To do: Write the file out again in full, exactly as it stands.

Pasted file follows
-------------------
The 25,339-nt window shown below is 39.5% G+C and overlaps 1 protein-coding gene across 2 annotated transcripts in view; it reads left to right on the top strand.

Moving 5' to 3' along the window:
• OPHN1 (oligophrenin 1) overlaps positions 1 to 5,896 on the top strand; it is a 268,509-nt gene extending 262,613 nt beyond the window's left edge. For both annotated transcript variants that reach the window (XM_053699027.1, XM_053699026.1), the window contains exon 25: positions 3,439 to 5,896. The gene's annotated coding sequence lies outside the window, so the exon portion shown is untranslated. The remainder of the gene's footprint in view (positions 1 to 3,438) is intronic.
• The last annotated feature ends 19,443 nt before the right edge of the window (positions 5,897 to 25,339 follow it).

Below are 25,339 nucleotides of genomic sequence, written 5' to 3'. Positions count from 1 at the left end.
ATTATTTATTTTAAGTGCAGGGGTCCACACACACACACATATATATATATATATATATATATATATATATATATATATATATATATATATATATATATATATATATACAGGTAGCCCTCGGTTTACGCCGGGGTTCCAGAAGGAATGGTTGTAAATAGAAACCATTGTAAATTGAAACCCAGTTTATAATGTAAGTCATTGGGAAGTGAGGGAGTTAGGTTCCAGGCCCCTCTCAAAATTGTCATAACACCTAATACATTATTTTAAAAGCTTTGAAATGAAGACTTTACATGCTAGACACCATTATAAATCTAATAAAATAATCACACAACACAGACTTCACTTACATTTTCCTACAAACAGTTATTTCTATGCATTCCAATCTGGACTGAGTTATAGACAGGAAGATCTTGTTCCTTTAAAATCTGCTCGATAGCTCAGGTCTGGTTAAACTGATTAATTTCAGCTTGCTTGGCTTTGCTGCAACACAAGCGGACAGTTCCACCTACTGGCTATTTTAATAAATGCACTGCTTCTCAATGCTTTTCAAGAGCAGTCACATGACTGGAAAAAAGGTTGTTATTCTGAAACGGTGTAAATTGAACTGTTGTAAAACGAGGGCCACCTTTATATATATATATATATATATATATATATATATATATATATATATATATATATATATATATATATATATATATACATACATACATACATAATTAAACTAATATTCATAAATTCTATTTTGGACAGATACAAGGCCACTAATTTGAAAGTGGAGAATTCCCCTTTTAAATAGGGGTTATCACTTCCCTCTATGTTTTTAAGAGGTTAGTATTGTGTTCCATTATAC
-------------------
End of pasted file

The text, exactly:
The 25,339-nt window shown below is 39.5% G+C and overlaps 1 protein-coding gene across 2 annotated transcripts in view; it reads left to right on the top strand.

Moving 5' to 3' along the window:
• OPHN1 (oligophrenin 1) overlaps positions 1 to 5,896 on the top strand; it is a 268,509-nt gene extending 262,613 nt beyond the window's left edge. For both annotated transcript variants that reach the window (XM_053699027.1, XM_053699026.1), the window contains exon 25: positions 3,439 to 5,896. The gene's annotated coding sequence lies outside the window, so the exon portion shown is untranslated. The remainder of the gene's footprint in view (positions 1 to 3,438) is intronic.
• The last annotated feature ends 19,443 nt before the right edge of the window (positions 5,897 to 25,339 follow it).

Below are 25,339 nucleotides of genomic sequence, written 5' to 3'. Positions count from 1 at the left end.
ATTATTTATTTTAAGTGCAGGGGTCCACACACACACACATATATATATATATATATATATATATATATATATATATATATATATATATATATATATATATATATATACAGGTAGCCCTCGGTTTACGCCGGGGTTCCAGAAGGAATGGTTGTAAATAGAAACCATTGTAAATTGAAACCCAGTTTATAATGTAAGTCATTGGGAAGTGAGGGAGTTAGGTTCCAGGCCCCTCTCAAAATTGTCATAACACCTAATACATTATTTTAAAAGCTTTGAAATGAAGACTTTACATGCTAGACACCATTATAAATCTAATAAAATAATCACACAACACAGACTTCACTTACATTTTCCTACAAACAGTTATTTCTATGCATTCCAATCTGGACTGAGTTATAGACAGGAAGATCTTGTTCCTTTAAAATCTGCTCGATAGCTCAGGTCTGGTTAAACTGATTAATTTCAGCTTGCTTGGCTTTGCTGCAACACAAGCGGACAGTTCCACCTACTGGCTATTTTAATAAATGCACTGCTTCTCAATGCTTTTCAAGAGCAGTCACATGACTGGAAAAAAGGTTGTTATTCTGAAACGGTGTAAATTGAACTGTTGTAAAACGAGGGCCACCTTTATATATATATATATATATATATATATATATATATATATATATATATATATATATATATATATATATATATATACATACATACATACATAATTAAACTAATATTCATAAATTCTATTTTGGACAGATACAAGGCCACTAATTTGAAAGTGGAGAATTCCCCTTTTAAATAGGGGTTATCACTTCCCTCTATGTTTTTAAGAGGTTAGTATTGTGTTCCATTATAC